[German]The supply chain attack on Kaseya VSA affects approximately 1,500 companies worldwide, according to the manufacturer. This is according to a status update dated July 5, 2021. Meanwhile, the REvil group is demanding around $70 million in ransom to release the master key to decrypt the systems. Here is an overview of the latest developments.
Yesterday I reported in my German blog post about the Kaseya VSA supply chain attack and the Coop Sweden case, that the REvil ransomware group is claiming 1 million infected systems for this attack. The group is demanding around US$70 million ransom to release the master key to decrypt the systems. Sounds gigantic, but it seems that lower sums, such as US$50 million, have also been on the table. Now we have more details.
Kaseya status update from July 5
In a status update dated July 5, 2021, Kaseya states that the company is aware of fewer than 60 Kaseya customers using the VSA on-premises product who were directly affected by this attack. This likely refers to managed service providers, MSPs, who provide IT services to several other companies. This triples the number of Kaseya customers affected, as the original number was 20.
Reading Kaseya's announcement, the figure of 1 million infected systems claimed by REvil seems far-fetched. Although many of Kaseya's VSA customers provide IT services to several other companies, Kaseya reports that less than 1,500 companies have been affected. The vendor writes that it has found no evidence that any of its SaaS customers have been compromised. And as of Saturday, July 3, Kaseya has received no new reports of compromises at VSA customers. VSA is the only Kaseya product affected by the attack; all of the vendor's other IT solutions (referred to as Complete modules) are unaffected.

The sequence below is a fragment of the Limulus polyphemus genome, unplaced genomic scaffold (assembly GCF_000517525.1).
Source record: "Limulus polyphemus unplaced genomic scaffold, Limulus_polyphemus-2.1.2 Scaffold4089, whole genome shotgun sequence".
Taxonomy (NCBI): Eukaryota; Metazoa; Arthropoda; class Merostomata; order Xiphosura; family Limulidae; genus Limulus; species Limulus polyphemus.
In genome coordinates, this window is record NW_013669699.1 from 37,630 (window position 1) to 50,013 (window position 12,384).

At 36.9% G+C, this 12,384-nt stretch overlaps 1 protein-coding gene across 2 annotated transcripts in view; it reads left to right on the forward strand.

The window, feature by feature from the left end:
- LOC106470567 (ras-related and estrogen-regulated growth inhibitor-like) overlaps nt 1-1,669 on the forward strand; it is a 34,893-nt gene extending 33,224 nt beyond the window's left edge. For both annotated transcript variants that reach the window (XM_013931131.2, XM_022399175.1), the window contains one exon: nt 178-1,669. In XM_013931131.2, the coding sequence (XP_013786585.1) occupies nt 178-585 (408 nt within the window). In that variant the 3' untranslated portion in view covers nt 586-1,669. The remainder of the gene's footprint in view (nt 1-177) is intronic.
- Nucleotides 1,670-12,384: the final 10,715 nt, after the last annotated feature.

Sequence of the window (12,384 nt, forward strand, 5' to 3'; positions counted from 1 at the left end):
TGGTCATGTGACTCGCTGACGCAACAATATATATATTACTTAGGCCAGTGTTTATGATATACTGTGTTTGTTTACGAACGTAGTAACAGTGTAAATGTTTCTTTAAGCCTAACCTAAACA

On Twitter, I came across the above tweet hat informs that Kaseya has released two PowerShell scripts that can be used to identify the compromised or vulnerable machines. What's disturbing is that the scripts are on a website that has nothing to do with Kaseya. And you have to log in to get to the scripts. Possibly someone copied them from Kaseya and put them there. On the Kaseya website I could not found anything similar.
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